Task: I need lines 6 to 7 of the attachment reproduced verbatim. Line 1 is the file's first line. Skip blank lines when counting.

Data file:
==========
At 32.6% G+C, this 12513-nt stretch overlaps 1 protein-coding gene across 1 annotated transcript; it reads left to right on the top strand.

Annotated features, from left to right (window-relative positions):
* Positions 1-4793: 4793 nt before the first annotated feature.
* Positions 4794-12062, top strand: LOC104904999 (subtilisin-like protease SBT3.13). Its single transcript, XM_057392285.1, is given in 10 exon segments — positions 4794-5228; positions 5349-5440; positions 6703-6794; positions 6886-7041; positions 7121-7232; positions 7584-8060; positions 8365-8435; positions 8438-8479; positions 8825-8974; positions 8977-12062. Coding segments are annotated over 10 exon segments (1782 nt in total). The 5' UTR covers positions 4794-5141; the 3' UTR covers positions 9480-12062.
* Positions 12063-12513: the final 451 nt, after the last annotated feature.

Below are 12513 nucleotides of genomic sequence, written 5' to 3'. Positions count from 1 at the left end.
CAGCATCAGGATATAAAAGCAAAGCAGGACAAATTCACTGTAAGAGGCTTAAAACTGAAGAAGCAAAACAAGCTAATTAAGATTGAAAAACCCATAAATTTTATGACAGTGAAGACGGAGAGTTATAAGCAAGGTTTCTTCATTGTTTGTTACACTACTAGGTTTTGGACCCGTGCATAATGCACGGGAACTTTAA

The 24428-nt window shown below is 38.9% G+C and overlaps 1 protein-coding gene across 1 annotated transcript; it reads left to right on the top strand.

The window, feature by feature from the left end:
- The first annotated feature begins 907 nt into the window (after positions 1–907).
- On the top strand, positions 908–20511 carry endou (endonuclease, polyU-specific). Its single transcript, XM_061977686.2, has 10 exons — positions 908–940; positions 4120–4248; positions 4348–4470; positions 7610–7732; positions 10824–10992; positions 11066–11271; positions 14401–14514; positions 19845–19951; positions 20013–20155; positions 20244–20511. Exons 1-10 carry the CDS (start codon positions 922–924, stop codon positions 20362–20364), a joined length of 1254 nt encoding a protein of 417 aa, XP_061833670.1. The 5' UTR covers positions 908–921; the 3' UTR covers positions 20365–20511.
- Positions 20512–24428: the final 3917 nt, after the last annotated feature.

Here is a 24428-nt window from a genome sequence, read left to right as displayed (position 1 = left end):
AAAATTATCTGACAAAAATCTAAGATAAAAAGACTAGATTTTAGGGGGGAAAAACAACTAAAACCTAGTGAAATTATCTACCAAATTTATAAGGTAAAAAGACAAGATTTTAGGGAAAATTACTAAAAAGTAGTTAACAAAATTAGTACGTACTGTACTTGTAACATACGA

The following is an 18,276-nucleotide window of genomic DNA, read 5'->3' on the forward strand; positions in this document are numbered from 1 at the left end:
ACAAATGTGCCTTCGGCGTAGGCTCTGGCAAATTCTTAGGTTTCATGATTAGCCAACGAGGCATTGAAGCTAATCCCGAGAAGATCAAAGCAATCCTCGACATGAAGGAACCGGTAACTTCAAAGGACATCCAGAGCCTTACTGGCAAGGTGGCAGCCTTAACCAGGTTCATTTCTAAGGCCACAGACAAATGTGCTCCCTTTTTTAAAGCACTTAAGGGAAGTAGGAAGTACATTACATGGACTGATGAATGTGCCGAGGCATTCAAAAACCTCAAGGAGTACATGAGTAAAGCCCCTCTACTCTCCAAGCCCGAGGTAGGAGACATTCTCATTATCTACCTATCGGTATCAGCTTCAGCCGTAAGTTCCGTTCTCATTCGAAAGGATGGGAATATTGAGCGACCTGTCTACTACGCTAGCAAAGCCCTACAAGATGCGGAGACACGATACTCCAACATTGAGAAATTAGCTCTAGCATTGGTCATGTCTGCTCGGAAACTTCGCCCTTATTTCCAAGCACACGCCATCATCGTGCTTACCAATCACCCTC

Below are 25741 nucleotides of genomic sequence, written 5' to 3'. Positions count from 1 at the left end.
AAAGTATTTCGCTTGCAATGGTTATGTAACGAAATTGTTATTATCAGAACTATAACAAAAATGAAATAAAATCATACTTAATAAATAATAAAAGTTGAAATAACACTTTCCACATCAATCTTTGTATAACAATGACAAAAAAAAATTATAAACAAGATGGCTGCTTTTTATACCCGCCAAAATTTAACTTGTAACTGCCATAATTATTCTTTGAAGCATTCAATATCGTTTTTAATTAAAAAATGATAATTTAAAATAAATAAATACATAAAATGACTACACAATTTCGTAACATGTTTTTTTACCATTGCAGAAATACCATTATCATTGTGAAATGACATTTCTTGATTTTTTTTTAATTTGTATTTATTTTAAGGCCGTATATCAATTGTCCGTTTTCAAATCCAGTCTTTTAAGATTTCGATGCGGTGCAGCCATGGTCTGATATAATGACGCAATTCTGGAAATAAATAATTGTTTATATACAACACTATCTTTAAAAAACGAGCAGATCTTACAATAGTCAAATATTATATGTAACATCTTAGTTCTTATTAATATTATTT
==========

Below are 12513 nucleotides of genomic sequence, written 5' to 3'. Positions count from 1 at the left end.
CAGCATCAGGATATAAAAGCAAAGCAGGACAAATTCACTGTAAGAGGCTTAAAACTGAAGAAGCAAAACAAGCTAATTAAGATTGAAAAACCCATAAATTTTATGACAGTGAAGACGGAGAGTTATAAGCAAGGTTTCTTCATTGTTTGTTACACTACTAGGTTTTGGACCCGTGCATAATGCACGGGAACTTTAA